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Text Box: The Polish Way

An Excerpt from “The Polish Way”


By Adam Zamoyski

Page 334

             “Dmowski had gone to the West in 1915. His predictions had come true: the real enemy was Germany, and Poland had become the crucial factor in any solution of the conflict in the East. By 1916 the war was as much about Poland as it was about Alsace-Lorraine, something which was coming to be recognised by statesmen who in 1914 hardly knew where Poland was. As President Woodrow Wilson put it in his address to the US Senate on 22 January 1917: Statesmen everywhere are agreed that there should be a united, independent, and autonomous Poland.'


             Dmowski devoted his energies to informing and directing the opinions of these statesmen. A number of his colleagues had been engaged in this activity from the beginning, most notably Henryk Sienkiewicz until his death in 1916, and Ignacy Paderewski. In June 1917 France sanctioned the formation of a Polish army on French soil. In September France recognised Dmowski's National Committee in Paris as a provisional government of the future Poland. Britain, Italy and America followed suit. Thus by the autumn of 1917 there was a Polish government and a Polish army recognised as co-belligerents, if not formal allies, of the Entente.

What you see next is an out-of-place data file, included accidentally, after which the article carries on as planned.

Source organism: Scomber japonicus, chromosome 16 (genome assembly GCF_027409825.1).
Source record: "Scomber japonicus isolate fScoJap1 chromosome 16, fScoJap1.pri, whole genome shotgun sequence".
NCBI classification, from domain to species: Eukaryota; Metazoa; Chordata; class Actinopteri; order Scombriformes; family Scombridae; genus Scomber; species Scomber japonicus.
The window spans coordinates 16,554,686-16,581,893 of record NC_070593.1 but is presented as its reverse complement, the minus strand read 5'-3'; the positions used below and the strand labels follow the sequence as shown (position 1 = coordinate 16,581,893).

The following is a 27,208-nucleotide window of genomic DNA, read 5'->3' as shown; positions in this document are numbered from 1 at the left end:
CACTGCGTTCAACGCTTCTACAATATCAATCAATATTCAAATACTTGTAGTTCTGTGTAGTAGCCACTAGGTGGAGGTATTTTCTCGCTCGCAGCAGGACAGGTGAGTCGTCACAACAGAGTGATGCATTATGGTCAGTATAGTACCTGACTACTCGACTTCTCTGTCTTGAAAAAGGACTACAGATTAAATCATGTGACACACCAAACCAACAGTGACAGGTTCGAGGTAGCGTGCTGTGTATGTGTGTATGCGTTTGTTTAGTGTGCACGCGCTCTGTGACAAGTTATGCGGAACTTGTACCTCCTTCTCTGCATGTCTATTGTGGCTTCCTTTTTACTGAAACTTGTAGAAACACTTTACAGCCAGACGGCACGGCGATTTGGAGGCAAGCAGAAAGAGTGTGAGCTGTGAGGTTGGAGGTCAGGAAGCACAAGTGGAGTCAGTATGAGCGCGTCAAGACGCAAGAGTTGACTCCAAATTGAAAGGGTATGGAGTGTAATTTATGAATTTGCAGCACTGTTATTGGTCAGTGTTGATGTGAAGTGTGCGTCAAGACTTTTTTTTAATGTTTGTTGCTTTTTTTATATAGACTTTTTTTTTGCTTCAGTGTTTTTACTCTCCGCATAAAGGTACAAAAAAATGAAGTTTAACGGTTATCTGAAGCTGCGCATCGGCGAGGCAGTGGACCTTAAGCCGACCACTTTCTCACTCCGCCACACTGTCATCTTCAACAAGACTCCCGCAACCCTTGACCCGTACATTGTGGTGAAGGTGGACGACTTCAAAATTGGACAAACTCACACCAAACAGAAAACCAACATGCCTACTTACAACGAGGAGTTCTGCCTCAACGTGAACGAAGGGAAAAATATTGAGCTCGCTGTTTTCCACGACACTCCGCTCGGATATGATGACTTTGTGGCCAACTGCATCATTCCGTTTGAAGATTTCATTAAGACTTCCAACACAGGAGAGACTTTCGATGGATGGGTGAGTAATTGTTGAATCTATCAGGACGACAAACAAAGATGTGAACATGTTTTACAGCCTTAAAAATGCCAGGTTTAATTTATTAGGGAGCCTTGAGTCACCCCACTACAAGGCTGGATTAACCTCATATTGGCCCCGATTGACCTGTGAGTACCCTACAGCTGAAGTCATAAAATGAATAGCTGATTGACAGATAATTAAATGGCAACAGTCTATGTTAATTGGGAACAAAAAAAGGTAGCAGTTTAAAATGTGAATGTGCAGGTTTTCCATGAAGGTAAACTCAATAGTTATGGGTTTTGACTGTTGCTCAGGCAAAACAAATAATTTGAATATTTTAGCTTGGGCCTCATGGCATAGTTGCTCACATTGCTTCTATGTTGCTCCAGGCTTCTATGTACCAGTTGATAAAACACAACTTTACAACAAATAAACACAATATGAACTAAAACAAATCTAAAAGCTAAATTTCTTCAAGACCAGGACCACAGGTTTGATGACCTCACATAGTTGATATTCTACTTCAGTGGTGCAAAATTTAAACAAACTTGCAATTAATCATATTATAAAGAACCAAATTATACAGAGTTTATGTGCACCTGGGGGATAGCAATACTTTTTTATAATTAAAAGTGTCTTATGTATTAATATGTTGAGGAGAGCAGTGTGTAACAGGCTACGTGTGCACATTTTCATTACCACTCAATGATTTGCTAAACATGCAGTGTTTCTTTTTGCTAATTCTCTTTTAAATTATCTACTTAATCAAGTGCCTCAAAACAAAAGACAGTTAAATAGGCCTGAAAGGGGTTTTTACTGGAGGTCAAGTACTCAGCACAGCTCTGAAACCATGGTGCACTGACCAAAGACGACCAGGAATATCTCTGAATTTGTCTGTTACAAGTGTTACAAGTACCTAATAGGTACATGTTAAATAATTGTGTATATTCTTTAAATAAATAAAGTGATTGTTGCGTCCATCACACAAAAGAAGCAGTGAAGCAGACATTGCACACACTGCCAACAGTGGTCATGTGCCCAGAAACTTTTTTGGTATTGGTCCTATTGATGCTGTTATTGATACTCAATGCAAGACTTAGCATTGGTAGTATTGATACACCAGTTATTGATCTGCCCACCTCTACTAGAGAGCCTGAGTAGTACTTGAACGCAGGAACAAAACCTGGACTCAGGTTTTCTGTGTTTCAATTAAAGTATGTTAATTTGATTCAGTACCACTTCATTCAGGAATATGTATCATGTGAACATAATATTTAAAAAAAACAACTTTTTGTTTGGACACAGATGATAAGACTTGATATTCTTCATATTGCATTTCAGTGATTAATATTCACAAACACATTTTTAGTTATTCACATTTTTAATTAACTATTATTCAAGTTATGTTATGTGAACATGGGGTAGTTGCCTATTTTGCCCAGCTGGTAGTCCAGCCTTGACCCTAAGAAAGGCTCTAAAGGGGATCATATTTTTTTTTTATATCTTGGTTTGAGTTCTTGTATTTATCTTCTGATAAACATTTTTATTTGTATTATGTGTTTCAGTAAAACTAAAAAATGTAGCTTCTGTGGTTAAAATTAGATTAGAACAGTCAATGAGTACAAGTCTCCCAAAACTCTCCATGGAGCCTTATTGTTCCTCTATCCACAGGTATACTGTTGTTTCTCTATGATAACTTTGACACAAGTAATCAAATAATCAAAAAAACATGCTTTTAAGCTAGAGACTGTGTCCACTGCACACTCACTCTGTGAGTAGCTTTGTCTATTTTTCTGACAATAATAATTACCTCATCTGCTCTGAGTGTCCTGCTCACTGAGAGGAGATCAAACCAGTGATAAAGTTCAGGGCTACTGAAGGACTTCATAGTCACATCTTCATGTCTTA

The Entente could only do this because their ally Russia had, under Kerensky's government, agreed to the principle of an independent Poland. But October brought the Bolsheviks to power. The entire Eastern front collapsed, and the German army occupied the whole area of the Commonwealth. In March 1918 the Bolsheviks signed the Treaty of Brest-Litovsk, leaving it to the Germans. As a protest against this new peace, General Haller led the Second Brigade of the Legions, the last Polish unit fighting for Austria, across the front to join up with Polish units which had similarly left the disintegrating Russian army.


             Over the next two years units such as these bobbed about on the swell of the Russian Revolution and Civil War in a desperate effort to keep together and maintain their fighting potential for the day it could be used in the Polish cause. They were often defeated or disbanded, and sometimes forced to serve 'White' Russian generals at the behest of the Entente, but they mostly survived to fight for Poland. General Haller managed to make his way to Paris and take command of the Polish army being formed there, known as the Blue Army on account of its French uniforms.”